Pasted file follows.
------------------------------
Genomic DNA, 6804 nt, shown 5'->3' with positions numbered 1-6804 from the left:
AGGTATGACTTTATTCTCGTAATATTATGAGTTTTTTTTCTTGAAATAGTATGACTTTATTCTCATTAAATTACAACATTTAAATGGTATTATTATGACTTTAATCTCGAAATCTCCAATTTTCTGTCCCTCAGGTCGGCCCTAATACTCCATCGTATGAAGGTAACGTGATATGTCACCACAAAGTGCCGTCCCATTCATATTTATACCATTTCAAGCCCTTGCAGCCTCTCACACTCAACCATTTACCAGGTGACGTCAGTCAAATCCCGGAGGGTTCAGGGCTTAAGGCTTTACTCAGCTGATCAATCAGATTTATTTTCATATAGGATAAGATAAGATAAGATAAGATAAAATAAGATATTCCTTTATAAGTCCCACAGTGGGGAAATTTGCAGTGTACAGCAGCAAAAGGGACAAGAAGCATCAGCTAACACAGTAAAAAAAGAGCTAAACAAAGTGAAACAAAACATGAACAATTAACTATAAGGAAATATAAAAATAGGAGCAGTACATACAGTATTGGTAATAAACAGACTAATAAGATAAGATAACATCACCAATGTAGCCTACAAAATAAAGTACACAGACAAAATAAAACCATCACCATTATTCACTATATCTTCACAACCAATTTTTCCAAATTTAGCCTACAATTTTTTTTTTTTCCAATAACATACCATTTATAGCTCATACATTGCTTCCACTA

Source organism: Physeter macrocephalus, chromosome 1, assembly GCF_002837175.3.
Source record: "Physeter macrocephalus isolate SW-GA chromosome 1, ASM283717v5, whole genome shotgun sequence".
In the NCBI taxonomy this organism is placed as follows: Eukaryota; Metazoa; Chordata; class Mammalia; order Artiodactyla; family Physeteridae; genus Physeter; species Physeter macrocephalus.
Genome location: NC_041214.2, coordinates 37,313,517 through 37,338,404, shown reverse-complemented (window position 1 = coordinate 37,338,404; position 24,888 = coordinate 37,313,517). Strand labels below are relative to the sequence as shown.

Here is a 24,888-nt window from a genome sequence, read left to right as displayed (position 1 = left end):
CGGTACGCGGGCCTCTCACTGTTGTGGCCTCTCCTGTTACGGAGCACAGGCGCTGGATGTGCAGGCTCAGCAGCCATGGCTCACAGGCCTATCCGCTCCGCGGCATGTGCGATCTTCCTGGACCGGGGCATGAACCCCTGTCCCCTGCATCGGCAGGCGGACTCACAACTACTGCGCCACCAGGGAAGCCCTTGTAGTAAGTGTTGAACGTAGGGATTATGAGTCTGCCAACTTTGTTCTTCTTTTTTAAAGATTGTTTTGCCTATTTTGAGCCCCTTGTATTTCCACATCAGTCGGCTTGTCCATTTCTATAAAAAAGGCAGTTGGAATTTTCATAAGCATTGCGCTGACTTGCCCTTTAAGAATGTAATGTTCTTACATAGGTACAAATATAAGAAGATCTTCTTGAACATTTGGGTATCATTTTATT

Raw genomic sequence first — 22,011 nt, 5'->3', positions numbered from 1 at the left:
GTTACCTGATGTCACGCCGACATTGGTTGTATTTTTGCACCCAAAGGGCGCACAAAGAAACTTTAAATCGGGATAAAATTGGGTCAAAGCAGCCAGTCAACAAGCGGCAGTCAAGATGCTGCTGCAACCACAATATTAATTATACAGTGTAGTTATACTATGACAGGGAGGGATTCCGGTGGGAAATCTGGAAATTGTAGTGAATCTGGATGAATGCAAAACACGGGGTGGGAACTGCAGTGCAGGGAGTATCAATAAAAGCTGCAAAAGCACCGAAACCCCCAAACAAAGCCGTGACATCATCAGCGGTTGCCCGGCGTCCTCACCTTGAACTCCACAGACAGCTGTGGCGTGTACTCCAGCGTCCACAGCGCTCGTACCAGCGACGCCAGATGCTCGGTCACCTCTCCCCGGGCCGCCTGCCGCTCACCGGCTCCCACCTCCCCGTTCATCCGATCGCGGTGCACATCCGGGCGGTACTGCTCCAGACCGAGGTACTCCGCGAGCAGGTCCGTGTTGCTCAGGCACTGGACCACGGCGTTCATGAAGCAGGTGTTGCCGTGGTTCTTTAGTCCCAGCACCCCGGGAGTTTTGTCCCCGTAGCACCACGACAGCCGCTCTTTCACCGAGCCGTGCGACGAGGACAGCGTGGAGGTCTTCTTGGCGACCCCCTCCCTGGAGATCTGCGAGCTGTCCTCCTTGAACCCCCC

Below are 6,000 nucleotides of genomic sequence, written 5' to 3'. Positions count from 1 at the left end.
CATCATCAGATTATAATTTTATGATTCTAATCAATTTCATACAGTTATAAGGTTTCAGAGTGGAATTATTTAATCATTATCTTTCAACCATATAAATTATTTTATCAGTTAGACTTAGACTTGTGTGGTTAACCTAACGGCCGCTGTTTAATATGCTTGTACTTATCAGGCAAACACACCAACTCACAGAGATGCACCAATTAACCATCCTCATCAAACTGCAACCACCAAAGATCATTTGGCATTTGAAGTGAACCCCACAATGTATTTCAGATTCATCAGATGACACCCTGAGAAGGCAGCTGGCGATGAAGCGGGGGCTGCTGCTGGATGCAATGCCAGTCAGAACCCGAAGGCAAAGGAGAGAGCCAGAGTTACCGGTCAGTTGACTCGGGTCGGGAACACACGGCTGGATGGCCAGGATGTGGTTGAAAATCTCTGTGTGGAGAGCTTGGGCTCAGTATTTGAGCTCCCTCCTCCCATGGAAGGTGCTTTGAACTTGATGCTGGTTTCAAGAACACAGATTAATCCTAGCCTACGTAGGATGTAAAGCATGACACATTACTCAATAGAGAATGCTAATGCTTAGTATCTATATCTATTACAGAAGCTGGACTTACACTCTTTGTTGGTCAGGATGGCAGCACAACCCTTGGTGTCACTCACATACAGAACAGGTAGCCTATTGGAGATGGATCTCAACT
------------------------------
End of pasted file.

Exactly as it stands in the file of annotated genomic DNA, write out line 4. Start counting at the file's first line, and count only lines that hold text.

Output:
Source record: "Physeter macrocephalus isolate SW-GA chromosome 1, ASM283717v5, whole genome shotgun sequence".